This is an OSLO tutorial about ray tracing with mirrors. It is really basic, but it does assume some familiarity with OSLO. If you are just starting out with OSLO then you probably want to start with Single-lens Ray-Trace Tutorial
Mirrors are created by setting the
After the mirror, light travels to the left so
THICKNESS is a negative number
The signs for the radius of curvature are the same independent of the direction of travel
If the light is reflected back through the same optical elements, these surfaces must be repeated
# Execute this cell first %matplotlib inline import numpy as np import matplotlib.pyplot as plt def efl_thick_mirror(n, R1, R2, d): """ Calculates effective focal length of a lens that has the R2 surface mirror coated. Args: n - index of refraction of the lens R1 - radius of curvature of first surface of lens [mm] R2 - radius of curvature of second (mirror coated) surface [mm] d - thickness of the lens [mm] Returns: EFL - effective focal length (mm) """ return -n * R1**2 * R2 /2 / (d - d *n + n *R1) / (d - d* n + n *(R1 - R2) + R2)
Let's model a mirror with a radius of curvature of 300mm. The paraxial approximation says that the focal length $f$ should be $R/2$
R=-300 #mm, negative because center of curvature is to the left of the surface f = R/2 print("The paraxial focal length of the mirror is %.1f mm" % f)
The paraxial focal length of the mirror is -150.0 mm
To simulate this in OSLO, we will place the object infinitely far away from the mirror. We will make the object 10mm high and the entering beam radius also 10mm. The mirror is 3 inches in diameter of 75mm.
We can construct the system in OSLO with just three surfaces: OBJ, AST, IMS. The object, the aperture stop (which of course is the mirror) and the image surface. Everything is in air so it is super simple.
First, notice that in the glass column, we have selected
REFL_HATCH to cause the rays to be reflected at this surface. (Either
REFL_HATCH will reflect the light, it is just that the latter option indicates the opaque side of the mirror with hatching.)
Second, we get the expected effective focal length of -150mm in the upper right hand corner.
All this produces the rather disappointing ray trace
To improve this drawing, force OSLO to autofocus by clicking the
THICKNESS -> Autofocus - paraxial focus button in the
IMS column. Now we see
Since I would like the rays to start farther to the left (at say 160mm from the mirror), one way is to create a new surface that has a specific aperture but does nothing else.
Insert a new row. In the
APERTURE RADIUS column of the new row select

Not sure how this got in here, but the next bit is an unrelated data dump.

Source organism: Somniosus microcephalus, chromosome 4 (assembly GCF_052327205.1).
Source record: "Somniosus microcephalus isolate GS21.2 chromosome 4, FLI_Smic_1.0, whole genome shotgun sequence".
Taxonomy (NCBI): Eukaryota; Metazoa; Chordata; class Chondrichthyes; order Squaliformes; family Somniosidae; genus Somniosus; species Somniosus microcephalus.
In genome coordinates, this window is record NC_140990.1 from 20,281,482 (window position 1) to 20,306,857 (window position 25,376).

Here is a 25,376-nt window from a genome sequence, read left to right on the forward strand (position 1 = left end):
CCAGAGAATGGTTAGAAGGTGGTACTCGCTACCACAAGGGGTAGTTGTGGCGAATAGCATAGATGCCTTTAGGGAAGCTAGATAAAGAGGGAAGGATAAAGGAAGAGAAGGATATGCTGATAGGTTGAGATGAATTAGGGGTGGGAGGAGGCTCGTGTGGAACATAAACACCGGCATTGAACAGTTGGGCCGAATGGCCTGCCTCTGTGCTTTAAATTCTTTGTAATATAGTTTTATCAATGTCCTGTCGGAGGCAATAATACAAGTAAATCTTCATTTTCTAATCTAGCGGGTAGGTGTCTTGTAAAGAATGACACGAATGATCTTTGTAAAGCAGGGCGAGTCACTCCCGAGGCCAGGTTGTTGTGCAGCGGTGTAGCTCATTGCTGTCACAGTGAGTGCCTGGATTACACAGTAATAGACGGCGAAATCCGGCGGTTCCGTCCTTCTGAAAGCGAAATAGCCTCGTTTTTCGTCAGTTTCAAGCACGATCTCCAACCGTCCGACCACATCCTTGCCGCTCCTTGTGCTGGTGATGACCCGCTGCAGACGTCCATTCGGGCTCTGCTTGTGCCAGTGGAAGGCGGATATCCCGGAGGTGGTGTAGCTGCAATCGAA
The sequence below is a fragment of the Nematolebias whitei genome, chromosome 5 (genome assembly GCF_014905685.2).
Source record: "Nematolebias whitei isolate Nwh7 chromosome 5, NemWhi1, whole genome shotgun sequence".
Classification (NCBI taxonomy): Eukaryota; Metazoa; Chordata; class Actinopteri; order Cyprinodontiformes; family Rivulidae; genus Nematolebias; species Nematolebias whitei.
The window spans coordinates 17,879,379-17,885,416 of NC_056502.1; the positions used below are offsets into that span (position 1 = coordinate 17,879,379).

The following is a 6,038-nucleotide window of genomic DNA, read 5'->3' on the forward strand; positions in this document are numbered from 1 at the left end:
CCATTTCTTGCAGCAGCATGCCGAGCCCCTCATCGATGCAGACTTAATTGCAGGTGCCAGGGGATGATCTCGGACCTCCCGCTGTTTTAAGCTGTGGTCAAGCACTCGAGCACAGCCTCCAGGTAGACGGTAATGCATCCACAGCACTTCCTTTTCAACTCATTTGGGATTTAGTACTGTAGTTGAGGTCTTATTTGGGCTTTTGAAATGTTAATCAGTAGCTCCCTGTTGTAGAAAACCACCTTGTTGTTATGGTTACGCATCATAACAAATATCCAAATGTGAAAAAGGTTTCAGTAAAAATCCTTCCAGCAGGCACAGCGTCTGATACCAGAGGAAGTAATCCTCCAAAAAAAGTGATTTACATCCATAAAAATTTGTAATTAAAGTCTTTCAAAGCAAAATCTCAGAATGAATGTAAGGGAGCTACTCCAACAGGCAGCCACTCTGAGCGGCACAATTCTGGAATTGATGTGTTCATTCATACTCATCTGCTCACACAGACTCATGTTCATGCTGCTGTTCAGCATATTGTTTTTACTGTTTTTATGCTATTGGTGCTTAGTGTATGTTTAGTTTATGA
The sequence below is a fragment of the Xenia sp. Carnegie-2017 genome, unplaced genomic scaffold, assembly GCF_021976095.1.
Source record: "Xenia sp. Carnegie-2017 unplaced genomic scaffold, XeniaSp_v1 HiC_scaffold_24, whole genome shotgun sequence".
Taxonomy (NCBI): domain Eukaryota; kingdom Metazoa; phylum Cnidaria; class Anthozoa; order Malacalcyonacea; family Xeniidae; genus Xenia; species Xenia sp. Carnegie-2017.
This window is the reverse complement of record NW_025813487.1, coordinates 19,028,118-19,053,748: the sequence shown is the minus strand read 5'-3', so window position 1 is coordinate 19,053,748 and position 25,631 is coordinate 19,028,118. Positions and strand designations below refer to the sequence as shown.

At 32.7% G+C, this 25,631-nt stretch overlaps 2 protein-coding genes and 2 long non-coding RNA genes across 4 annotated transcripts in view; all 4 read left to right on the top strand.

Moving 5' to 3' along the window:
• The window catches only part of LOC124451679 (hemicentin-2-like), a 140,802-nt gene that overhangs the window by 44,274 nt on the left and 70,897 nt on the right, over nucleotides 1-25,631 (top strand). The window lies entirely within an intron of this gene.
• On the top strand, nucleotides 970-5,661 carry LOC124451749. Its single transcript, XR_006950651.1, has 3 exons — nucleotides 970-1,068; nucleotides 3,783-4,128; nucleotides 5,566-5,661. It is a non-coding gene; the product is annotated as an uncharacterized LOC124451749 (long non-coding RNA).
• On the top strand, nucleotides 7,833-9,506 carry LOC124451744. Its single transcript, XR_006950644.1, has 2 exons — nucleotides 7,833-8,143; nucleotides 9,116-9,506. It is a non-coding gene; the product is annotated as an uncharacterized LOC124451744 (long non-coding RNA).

APERTURE STOP (A). Next, in the
SPECIAL column of this new row, select
SURFACE CONTROL -> GENERAL to open a dialog box. Then in the
Surface appearance in lens drawings select
Drawn like shown below.
Then the Surface Data Table should look like
and the Autodraw window will look like
This OSLO lens file can be downloaded as concave-mirror.len
Let's assume that we have the same mirror, but now it is covered with 2mm of BK7 glass. What changes?
Well, now we have two more surfaces. The first is the air-glass surface for light entering the glass mirror and the second is for the glass-air surface for light leaving the mirror. So, we need to add rows to the lens data spreadsheet before and after the mirror surface.
The first air-glass surface is straightforward. The radius of curvature is -300mm, the thickness of the glass is 2mm, the aperture is the same as the mirror, and the glass is BK7.
The reflecting surface now must be changed so that its
THICKNESS will place the next surface at the correct location. After the reflection, light travels to the left and distances are now negative. Therefore the thickness to the next surface is -2mm. (Since the reflected rays are assumed to propagate in the same medium as before, the rays will still be in the BK7 glass.)
The glass-air surface has the same radius of curvature and the same aperture radius as previous two surfaces. Leave the thickness as 0.
Finally, force OSLO to autofocus by clicking the
THICKNESS -> Autofocus - paraxial focus button in the IMS column again.
At this point the Surface Data Table should look like
And the ray trace looks like
We see that the glass has modified the effective focal length from -150mm to -149.1mm.
This OSLO lens file can be downloaded as glass-mirror.len
Finally we can calculate the expected EFL using the paraxial approximation
n = 1.5168 #BK7 refractive index for the He line 587.6nm R1= -300 R2= R1 d = 2 f =efl_thick_mirror(n,R1,R2,d) print("The paraxial focal length of the mirror is %.1f mm" % f)
The paraxial focal length of the mirror is 149.1 mm